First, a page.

Megan Bixler Shares How to Find Your Community

Megan Bixler photo
Megan Bixler, a junior studying agricultural economics at Purdue, is excited about where her degree will take her even though she hasn’t settled on a specific path yet. 

“My degree is so broad and there are so many things you can do within agricultural economics,” Megan says. “I could go into planning, marketing, agricultural education outside of the classroom, tourism, policymaking – the options are really endless!”

While attending Purdue, Megan has jumped into activities and opportunities outside of the classroom. She serves as the president of the Shoemaker Cooperative, which she says is no easy task. Her responsibilities include making policy changes, helping form friendships in the house and building an impact on the community.

Megan also represents the College of Agriculture as an Ag Ambassador. Ag Ambassadors work with prospective students and distinguished guests, and host College of Agriculture tours. Megan says she loves being available to help answer questions. After one tour, Megan received a great email about how her tour made a positive impact on a prospective student. She says it feels so good to make a difference!

Megan also mentioned that she has been working since Labor Day on creating an agricultural product as part of her membership in the National Agricultural Marketing Association (NAMA). This project involves presenting product pitches, complete with a marketing plan, for a spring competition held in St. Louis. She’s a busy lady!

When the COVID-19 pandemic hit, Megan was still a senior in high school in the Indianapolis area. Her first semester at Purdue was completely online, which she found made it hard to connect with others. She says she was so lucky to be a member of the Shoemaker Cooperative during this time as it helped her to incorporate daily interaction with other students to build her network. Megan found the girls could really lean on each other within the Shoemaker community, so when it came to transitioning to in-person learning, the connections with others were seamless.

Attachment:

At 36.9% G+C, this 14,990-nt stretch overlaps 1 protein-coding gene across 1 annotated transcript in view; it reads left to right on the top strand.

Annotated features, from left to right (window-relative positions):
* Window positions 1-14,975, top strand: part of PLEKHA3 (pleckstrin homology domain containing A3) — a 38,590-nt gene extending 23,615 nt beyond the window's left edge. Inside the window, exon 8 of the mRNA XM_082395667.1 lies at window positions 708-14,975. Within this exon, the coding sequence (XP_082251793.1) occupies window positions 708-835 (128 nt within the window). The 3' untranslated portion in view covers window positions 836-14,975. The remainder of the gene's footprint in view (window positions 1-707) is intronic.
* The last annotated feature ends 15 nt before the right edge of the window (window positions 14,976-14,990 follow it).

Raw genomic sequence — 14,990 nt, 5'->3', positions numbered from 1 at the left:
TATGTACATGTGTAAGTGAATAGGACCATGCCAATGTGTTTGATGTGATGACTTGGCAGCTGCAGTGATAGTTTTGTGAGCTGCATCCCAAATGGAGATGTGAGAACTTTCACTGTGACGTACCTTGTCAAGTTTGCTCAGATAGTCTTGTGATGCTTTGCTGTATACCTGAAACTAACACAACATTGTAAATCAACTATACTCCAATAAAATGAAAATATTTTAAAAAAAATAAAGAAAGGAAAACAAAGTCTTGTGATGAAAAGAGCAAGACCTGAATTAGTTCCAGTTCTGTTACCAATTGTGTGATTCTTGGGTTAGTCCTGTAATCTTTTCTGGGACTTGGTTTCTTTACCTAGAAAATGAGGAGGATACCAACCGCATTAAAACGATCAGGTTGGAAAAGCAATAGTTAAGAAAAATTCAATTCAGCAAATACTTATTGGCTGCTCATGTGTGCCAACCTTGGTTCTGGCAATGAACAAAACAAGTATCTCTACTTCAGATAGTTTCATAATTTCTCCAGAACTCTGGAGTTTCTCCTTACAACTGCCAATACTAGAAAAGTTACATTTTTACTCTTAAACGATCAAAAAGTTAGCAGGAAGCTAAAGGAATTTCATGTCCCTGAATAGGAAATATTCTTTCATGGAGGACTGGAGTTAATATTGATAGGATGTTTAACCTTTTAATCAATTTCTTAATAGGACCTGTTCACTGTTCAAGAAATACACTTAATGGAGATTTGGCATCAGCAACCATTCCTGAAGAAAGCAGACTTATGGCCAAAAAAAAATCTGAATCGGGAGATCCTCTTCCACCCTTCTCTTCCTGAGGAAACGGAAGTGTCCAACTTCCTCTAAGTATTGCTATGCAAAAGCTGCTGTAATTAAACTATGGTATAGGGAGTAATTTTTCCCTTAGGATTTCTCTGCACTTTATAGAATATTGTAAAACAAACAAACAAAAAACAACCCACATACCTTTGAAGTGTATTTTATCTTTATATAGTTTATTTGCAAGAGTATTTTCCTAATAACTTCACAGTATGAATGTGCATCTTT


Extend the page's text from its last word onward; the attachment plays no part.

“One obstacle we did have once we were together was to have masks on in all the common areas,” Megan says. “This was challenging for sure.”

Some days, she questioned why she was doing it.

“If it hadn't been for my community, I am not sure I would have made it,” Megan says.

When it came to recruitment time, as president, Megan had to ensure the return-to-learn protocols were being upheld.

“I was not popular because I had to be the enforcer of the rules,” Megan says. “Challenges can be unique when you are living in a house with forty girls.”

Megan is proud to say that no one got sick.

“Ultimately, the girls knew the rules were there for a reason, and that I wasn't doing it to be mean,” she continued.

Megan says she hasn't always put herself out there. She claims to be a pretty introverted person. When she first came to Purdue, the advice she received was to go out and network, which was terrifying to her. She says she would advise students to work on finding where they fit in.

“Find your community at Purdue first,” Megan says. “You don't have to make a big impact. Even if it is just one person, that is enough.”

When asked what she likes to do outside of school, the response was surprising – she shows llamas competitively around the national show circuit and she loves it. Megan is in training to become certified as a judge. That. Is. Amazing. 

If you want to add Megan to your network, connect with Megan on LinkedIn